candidates endorsed by each have run in the same election at
also has a logo, which it uses in sample ballots dating back
to at least 1992 (possibly the early 1980s). Coalition's
logo features its name in white type on a rectangular blue
background arranged around a stylized bird. Coalition's
bird appears identical to Alliance's, but Coalition
believes the birds are different types: Coalition considers
its bird to be a hawk, not an eagle.
pictures are worth a thousand words, here are the logos
first sued Coalition for trademark infringement in 2008 in
Louisiana state court. After skirmishing over venue, Alliance
moved to dismiss its suit when it believed Coalition had
stopped activity and ceased use of the Coalition logo. But in
2016 Coalition resumed using its logo to endorse political
candidates. Indeed, in the primary elections for Louisiana
district judges on March 25, 2017, Alliance and Coalition
endorsed opposing candidates. That same month Coalition filed
two applications with the PTO to register its name and logo,
which Alliance opposed.
April 2017, Alliance sued Coalition in federal court claiming
federal trademark infringement under 15 U.S.C. § 1114,
as well as various other federal and state trademark and
unfair trade practice claims. Coalition counterclaimed for,
inter alia, fraudulent trademark procurement under
15 U.S.C. § 1120. In August 2017 Coalition moved for
summary judgment arguing Alliance's suit was barred by
laches, and that same month Alliance moved for partial
summary judgment solely on federal trademark infringement.
The district court held a hearing on the cross-motions.
Ruling from the bench, the court denied Coalition's
motion for summary judgment on laches and granted
Alliance's motion for partial summary judgment on federal
trademark infringement. Alliance voluntarily dismissed its
remaining claims. Subsequently, the district court issued an
order permanently enjoining Coalition from using both its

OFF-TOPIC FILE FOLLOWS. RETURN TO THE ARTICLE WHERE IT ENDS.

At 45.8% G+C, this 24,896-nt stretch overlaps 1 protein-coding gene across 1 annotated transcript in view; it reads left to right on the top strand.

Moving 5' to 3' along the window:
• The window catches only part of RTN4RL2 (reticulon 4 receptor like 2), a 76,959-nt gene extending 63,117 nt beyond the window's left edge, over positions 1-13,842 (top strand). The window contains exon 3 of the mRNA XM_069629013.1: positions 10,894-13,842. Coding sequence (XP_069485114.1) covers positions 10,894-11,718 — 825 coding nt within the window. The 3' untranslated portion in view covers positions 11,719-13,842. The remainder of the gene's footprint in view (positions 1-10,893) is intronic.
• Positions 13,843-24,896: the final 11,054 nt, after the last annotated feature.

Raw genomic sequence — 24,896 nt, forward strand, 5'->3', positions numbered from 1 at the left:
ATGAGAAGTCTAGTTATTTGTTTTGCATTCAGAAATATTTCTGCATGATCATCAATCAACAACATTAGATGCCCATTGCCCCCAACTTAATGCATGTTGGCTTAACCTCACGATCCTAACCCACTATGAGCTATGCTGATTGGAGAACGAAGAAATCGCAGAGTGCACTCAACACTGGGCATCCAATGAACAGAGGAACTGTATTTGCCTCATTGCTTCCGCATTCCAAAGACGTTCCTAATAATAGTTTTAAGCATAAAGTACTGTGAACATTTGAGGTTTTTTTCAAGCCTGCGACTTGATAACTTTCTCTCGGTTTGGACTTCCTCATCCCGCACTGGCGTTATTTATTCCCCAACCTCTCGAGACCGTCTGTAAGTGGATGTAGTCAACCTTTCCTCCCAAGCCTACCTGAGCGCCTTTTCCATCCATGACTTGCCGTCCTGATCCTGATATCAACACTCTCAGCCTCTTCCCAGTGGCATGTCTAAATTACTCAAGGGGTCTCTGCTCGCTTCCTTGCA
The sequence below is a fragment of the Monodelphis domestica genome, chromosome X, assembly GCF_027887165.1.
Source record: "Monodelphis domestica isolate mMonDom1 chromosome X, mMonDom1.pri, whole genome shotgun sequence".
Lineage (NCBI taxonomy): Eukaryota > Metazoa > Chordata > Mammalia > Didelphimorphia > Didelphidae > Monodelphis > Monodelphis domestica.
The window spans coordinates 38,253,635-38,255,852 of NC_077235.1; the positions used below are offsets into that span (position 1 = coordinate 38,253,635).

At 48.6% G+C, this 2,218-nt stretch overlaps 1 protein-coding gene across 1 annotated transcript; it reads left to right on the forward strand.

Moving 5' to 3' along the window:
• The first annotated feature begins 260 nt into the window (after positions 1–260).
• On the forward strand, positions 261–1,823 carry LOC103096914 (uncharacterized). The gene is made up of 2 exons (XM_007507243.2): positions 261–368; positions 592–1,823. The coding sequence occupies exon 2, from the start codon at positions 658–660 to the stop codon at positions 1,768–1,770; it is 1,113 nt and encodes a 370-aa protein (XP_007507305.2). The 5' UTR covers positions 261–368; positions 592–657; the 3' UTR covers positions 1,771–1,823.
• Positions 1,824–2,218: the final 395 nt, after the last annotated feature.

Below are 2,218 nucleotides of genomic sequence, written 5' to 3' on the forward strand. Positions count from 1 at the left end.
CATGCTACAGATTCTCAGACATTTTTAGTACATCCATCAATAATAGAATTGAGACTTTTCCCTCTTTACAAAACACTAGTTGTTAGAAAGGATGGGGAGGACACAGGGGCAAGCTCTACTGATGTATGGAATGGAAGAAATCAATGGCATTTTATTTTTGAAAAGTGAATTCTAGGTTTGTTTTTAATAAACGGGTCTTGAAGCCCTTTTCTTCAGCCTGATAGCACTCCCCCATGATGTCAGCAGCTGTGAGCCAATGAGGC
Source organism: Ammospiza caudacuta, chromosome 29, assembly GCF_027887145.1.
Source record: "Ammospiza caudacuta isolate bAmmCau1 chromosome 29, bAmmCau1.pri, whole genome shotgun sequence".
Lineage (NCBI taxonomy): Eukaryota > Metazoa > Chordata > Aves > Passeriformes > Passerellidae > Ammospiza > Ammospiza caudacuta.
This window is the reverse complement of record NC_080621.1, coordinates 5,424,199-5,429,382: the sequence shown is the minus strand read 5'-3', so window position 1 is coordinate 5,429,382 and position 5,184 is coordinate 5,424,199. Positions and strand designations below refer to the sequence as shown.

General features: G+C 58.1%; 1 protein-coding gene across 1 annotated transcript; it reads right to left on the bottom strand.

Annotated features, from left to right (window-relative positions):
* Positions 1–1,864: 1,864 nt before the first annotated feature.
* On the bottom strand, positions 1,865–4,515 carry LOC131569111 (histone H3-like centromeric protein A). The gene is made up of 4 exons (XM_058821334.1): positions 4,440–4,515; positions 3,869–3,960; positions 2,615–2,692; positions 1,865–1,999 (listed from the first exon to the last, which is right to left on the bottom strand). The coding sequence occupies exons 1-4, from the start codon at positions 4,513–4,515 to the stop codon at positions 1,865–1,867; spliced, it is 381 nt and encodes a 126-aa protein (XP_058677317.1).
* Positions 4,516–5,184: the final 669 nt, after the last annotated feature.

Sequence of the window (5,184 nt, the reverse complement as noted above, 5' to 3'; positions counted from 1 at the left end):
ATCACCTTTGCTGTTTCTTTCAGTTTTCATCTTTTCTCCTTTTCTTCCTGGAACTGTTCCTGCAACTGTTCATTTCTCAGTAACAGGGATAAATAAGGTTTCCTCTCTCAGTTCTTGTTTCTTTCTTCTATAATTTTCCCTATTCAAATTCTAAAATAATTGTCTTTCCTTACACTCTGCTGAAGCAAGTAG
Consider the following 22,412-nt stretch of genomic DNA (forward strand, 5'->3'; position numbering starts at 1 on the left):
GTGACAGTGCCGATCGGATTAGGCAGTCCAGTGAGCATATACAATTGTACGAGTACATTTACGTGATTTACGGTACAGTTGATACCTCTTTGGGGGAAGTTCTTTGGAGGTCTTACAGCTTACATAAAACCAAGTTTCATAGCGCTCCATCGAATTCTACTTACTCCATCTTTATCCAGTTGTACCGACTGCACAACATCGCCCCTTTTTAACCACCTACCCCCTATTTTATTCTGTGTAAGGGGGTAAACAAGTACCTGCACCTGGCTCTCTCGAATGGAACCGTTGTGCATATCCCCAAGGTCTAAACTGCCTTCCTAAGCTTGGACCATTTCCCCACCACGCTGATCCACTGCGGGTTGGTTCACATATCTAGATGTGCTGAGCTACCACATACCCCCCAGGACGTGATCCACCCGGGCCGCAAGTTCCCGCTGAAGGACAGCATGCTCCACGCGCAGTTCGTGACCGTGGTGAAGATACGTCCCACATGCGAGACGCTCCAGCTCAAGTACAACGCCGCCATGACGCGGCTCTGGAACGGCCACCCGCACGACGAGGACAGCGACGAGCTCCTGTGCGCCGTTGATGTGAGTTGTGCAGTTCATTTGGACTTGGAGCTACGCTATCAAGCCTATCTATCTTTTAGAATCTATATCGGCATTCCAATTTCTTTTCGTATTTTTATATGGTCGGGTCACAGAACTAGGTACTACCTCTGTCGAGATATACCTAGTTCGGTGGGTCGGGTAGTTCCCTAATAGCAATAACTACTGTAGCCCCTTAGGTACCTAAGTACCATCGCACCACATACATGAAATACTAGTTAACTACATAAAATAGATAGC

name and logo. Coalition timely appealed the district
court's trademark infringement ruling and
review a grant of summary judgment de novo, applying
the same standard as the district court. Smith v.
Reg'l Transit Auth., 827 F.3d 412, 417 (5th Cir.
2016). Summary judgment is proper where the pleadings and
record materials show no genuine dispute as to any material
fact, entitling the movant to judgment as a matter of law.
Fed.R.Civ.P. 56(a). If the moving party initially shows the
non-movant's case lacks support, "the non-movant
must come forward with 'specific facts' showing a
genuine factual issue for trial." TIG Ins. Co. v.
Sedgwick James, 276 F.3d 754, 759 (5th Cir. 2002). We
must view the evidence in the light most favorable to the
non-moving party, drawing all justifiable inferences in the
non-movant's favor. Envtl. Conservation Org. v. City
of Dallas, 529 F.3d 519, 524 (5th Cir. 2008).
prevail on a claim of federal trademark infringement under
the Lanham Act, 15 U.S.C. § 1051 et seq., a
plaintiff must show (1) ownership of a legally protectable
mark and (2) a likelihood of confusion created by an
infringing mark. Nola Spice Designs, LLC v. Haydel
Enters., Inc., 783 F.3d 527, 536 (5th Cir. 2015);
Am. Rice, Inc. v. Producers Rice Mill, Inc., 518
F.3d 321, 329 (5th Cir. 2008). On appeal, Coalition first argues
that the Lanham Act cannot apply to its marks because
Coalition engages only in "political speech" and
does not engage in "commerce or the sale of goods."
Coalition failed to raise these arguments below, however, and
we decline to address them. Second, Coalition attacks the
district court's summary judgment grant, arguing that the
court erred in ruling that Alliance had a valid mark and that